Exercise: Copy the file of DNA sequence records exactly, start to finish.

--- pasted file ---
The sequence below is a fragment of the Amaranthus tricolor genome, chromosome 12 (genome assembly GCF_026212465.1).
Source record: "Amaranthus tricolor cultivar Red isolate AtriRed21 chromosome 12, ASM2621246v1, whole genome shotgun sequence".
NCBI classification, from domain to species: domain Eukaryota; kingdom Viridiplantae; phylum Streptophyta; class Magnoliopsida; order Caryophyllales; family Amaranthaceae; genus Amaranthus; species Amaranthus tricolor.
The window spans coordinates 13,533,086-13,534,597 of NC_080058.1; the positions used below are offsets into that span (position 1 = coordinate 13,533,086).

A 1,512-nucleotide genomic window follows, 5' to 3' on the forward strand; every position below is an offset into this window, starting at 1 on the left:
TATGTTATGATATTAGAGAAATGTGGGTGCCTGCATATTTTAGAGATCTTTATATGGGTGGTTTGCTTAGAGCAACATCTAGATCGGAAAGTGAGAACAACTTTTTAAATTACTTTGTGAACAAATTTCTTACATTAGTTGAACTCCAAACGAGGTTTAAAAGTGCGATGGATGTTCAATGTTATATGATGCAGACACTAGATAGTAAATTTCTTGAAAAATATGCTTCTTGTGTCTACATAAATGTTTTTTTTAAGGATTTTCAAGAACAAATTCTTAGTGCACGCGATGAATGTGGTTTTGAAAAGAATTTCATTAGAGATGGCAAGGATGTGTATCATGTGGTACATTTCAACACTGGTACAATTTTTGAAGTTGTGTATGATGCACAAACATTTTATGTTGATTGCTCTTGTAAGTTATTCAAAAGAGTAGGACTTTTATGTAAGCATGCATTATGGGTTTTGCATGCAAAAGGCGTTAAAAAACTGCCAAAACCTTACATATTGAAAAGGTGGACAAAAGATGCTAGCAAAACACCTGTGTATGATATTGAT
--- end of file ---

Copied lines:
The sequence below is a fragment of the Amaranthus tricolor genome, chromosome 12 (genome assembly GCF_026212465.1).
Source record: "Amaranthus tricolor cultivar Red isolate AtriRed21 chromosome 12, ASM2621246v1, whole genome shotgun sequence".
NCBI classification, from domain to species: domain Eukaryota; kingdom Viridiplantae; phylum Streptophyta; class Magnoliopsida; order Caryophyllales; family Amaranthaceae; genus Amaranthus; species Amaranthus tricolor.
The window spans coordinates 13,533,086-13,534,597 of NC_080058.1; the positions used below are offsets into that span (position 1 = coordinate 13,533,086).

A 1,512-nucleotide genomic window follows, 5' to 3' on the forward strand; every position below is an offset into this window, starting at 1 on the left:
TATGTTATGATATTAGAGAAATGTGGGTGCCTGCATATTTTAGAGATCTTTATATGGGTGGTTTGCTTAGAGCAACATCTAGATCGGAAAGTGAGAACAACTTTTTAAATTACTTTGTGAACAAATTTCTTACATTAGTTGAACTCCAAACGAGGTTTAAAAGTGCGATGGATGTTCAATGTTATATGATGCAGACACTAGATAGTAAATTTCTTGAAAAATATGCTTCTTGTGTCTACATAAATGTTTTTTTTAAGGATTTTCAAGAACAAATTCTTAGTGCACGCGATGAATGTGGTTTTGAAAAGAATTTCATTAGAGATGGCAAGGATGTGTATCATGTGGTACATTTCAACACTGGTACAATTTTTGAAGTTGTGTATGATGCACAAACATTTTATGTTGATTGCTCTTGTAAGTTATTCAAAAGAGTAGGACTTTTATGTAAGCATGCATTATGGGTTTTGCATGCAAAAGGCGTTAAAAAACTGCCAAAACCTTACATATTGAAAAGGTGGACAAAAGATGCTAGCAAAACACCTGTGTATGATATTGAT